- Incentivization plans should be careful not to incentive short-sighted strategies, which can lead to more problems later on; instead, companies must be strategic and develop ESG goals with an eye toward long-term success.
- Corporate leaders must recognize that measuring the full impact of ESG performance goals in compensation is more challenging than measuring the impact of traditional operating or financial metrics. While progress toward ESG goals aimed at increasing diversity/access or decreasing a carbon footprints, for example, are easily quantified other kinds of ESG metrics can be more difficult to understand.
Leading Companies Lead the Way
In 2021, leading corporations like Apple and fast-food giants Chipotle and McDonald’s announced plans to tie executive compensation to ESG performance to support and accelerate progress toward ambitious, long-term ESG goals.
Chipotle’s ESG targets include emissions reduction (to support the company’s goal of slashing emissions in half by 2030) and increased sustainable food sourcing. The plan considers nearly every aspect of its restaurants and supply chains – from transportation and warehousing to food sourcing, packaging, and waste. Performance toward these goals can affect incentive bonuses for senior managers up to 15 percent.
In the case of McDonald’s, the company also linked 15% of executive bonuses to meeting global diversity and inclusion targets. These metrics include: 35% of senior management from underrepresented groups by 2025, up from 29% currently; and an increase in women in senior roles (from 37% to 50% by 2030).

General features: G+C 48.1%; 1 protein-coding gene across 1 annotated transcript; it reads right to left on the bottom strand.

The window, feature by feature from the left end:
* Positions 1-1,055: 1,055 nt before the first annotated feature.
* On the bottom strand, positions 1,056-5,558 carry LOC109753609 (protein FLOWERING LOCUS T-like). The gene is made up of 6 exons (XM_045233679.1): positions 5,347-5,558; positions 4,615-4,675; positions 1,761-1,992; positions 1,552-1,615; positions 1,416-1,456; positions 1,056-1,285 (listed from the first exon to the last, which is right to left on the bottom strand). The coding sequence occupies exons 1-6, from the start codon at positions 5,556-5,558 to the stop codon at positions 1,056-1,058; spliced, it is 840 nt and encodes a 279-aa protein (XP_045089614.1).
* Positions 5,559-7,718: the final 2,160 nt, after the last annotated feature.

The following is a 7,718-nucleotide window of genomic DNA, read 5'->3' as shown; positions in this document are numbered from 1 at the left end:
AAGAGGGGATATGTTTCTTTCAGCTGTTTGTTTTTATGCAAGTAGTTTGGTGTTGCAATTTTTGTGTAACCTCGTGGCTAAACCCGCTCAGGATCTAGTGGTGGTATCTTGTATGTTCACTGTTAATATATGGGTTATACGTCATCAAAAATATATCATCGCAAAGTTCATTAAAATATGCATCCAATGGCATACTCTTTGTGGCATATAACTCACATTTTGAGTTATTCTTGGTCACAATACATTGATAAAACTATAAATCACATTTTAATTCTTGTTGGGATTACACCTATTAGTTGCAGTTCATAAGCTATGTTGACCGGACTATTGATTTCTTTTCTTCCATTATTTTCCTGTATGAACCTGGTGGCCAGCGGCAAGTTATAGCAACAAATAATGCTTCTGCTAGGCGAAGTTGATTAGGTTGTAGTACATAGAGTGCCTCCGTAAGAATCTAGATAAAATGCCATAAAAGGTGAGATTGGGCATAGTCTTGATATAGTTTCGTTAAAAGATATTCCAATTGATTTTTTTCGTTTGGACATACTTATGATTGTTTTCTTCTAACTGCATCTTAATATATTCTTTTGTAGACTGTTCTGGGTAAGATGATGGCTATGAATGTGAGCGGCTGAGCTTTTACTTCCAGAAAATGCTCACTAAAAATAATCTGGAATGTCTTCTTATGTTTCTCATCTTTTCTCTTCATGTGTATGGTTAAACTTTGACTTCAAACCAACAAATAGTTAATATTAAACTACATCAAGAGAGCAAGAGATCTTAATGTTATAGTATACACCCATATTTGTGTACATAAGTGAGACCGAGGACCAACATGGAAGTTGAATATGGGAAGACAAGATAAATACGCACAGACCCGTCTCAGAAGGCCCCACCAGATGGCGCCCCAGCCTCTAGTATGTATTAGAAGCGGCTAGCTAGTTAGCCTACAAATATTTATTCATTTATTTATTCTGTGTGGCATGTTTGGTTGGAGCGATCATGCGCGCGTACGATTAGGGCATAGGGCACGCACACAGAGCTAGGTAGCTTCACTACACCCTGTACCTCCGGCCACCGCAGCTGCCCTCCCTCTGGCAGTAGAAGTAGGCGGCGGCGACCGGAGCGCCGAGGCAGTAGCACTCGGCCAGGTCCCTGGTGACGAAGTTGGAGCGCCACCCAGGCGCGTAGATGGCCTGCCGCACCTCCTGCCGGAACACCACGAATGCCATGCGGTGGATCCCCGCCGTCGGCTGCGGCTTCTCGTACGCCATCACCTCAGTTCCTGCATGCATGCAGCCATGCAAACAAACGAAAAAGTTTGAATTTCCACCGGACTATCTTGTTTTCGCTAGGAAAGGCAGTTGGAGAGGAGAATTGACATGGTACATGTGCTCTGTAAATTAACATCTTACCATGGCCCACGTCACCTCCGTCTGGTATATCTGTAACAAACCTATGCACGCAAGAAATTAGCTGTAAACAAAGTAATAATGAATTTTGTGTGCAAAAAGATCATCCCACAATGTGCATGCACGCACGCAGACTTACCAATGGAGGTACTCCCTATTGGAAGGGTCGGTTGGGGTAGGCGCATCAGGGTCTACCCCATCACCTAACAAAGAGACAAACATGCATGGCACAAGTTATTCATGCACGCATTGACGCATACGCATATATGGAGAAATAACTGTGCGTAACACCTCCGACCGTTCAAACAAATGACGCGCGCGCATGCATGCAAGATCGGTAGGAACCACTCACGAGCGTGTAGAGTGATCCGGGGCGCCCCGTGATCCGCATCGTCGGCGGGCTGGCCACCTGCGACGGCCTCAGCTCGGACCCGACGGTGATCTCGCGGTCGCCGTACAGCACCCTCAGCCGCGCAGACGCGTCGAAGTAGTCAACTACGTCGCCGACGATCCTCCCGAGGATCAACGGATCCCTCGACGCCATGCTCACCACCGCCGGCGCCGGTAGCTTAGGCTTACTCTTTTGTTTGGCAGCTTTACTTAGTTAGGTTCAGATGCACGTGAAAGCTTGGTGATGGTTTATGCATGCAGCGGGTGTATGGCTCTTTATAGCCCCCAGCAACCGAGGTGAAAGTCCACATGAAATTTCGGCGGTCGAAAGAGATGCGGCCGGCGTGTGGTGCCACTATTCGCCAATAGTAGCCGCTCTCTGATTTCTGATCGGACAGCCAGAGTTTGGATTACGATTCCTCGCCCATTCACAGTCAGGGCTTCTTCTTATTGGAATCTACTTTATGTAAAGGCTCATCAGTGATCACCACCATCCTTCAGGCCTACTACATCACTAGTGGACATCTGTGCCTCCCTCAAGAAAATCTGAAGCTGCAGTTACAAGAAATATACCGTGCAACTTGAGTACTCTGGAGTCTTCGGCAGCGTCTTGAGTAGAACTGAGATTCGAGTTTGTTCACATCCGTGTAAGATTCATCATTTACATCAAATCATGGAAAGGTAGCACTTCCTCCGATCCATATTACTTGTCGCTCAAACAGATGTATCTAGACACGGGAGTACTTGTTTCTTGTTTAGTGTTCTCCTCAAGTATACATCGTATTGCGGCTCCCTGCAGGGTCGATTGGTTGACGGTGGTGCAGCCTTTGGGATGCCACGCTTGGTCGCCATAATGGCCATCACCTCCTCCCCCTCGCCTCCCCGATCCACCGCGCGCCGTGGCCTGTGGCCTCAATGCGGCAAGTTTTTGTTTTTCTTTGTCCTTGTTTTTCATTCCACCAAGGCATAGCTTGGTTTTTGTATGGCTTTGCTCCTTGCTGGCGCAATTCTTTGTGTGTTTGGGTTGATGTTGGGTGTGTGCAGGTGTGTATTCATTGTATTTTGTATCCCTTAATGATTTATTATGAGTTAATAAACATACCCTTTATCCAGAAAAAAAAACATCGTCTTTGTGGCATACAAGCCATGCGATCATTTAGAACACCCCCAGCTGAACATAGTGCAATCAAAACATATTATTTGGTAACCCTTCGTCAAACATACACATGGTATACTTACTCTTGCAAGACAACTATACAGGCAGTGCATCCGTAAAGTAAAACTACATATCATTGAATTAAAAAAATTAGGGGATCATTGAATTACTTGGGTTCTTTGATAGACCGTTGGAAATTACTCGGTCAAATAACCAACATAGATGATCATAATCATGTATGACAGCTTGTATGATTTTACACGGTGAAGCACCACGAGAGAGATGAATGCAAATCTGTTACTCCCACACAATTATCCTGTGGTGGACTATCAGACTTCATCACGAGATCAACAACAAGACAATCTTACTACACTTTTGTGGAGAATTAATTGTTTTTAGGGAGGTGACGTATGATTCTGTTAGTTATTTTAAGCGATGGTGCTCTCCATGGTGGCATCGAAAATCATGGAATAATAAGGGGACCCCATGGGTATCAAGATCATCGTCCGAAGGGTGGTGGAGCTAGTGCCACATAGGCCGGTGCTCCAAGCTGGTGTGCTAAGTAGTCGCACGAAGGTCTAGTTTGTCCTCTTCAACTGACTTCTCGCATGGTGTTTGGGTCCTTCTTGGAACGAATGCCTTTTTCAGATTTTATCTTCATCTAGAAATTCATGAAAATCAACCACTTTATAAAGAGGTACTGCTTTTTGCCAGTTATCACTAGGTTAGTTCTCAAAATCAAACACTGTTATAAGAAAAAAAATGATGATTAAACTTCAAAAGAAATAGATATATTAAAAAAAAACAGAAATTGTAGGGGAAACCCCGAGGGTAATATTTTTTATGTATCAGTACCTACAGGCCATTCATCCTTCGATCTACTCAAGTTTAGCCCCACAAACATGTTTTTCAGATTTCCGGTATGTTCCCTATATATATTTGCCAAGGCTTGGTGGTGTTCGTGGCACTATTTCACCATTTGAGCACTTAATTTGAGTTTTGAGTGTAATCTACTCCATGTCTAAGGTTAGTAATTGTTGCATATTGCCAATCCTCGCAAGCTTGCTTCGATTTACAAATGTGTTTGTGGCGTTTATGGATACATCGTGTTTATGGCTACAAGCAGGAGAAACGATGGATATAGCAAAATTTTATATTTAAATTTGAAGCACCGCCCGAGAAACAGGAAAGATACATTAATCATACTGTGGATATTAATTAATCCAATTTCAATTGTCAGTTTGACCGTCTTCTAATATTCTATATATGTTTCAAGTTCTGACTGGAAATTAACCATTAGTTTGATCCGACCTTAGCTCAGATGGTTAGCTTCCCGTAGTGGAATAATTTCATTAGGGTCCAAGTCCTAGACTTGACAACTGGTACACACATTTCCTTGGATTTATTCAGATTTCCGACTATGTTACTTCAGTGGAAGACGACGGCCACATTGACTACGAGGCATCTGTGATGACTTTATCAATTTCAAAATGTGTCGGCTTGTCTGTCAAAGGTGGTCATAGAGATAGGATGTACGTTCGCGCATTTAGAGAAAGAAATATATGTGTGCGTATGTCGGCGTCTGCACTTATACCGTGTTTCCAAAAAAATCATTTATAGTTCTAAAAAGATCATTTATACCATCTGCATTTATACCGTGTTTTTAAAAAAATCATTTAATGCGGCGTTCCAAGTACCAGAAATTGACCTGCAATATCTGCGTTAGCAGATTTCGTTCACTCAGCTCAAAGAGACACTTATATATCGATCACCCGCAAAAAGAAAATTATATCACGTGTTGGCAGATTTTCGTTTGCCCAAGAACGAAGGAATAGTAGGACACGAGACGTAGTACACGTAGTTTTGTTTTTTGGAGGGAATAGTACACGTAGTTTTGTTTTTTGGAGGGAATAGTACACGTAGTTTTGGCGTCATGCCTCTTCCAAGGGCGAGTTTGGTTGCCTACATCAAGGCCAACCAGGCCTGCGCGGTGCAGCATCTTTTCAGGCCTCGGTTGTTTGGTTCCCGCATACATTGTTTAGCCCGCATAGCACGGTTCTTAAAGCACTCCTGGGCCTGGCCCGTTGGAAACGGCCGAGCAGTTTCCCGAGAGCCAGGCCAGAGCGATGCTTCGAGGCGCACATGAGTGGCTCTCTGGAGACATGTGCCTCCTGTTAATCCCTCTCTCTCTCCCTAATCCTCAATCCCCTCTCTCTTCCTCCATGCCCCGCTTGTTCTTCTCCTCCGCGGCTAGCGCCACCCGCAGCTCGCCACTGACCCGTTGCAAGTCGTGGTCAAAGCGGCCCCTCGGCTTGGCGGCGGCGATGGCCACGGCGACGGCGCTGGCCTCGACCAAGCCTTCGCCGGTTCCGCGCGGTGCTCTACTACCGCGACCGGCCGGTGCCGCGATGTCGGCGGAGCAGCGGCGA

In 2020, Apple announced an ambitious goal of achieving a 100 percent carbon neutral supply chain by 2030. The plan calls for a reduction in emissions by 75%, with the remaining 25% reached through carbon removal solutions or offset projects such as restoring habitats. Up to 10% of executive bonuses are tied to ESG progress.
Moving Beyond the C-Suite
All of these incentive programs target executives and senior managers. But moving the ESG needle requires a commitment from every employee at every level of an organization. And that commitment must also extend to its customers.
To incentivize ESG performance throughout an organization, companies should build ESG goals into all aspects of operations – from greening supply chains (sourcing solutions, low-carbon product production and design, recycled packaging) to improving global logistics networks (transportation modes, distribution centers, etc.) and beyond. ESG factors can be built into professional development through employee review and promotion practices.
Empowering employees to help identify social and environmental priorities and design practices in support of these priorities will encourage ESG support.
Last month, an article in Forbes magazine looked at the role corporate ESG commitment can play in boosting employee satisfaction in their jobs, especially if they “feel included and supported in ESG matters when they are part of the policymaking and not just when they hear it from the top down.” One way to do that the piece suggests is to appoint internal ESG ambassadors.
But closing the loop on sustainable operations also involves participation from customers. For example, for companies to phase out single use plastics, they must be able to recover packaging from the marketplace so the plastic can be reprocessed and reused. But to do that they must figure out how to motivate customers to return the used packaging.
And that will take a whole new kind of incentive.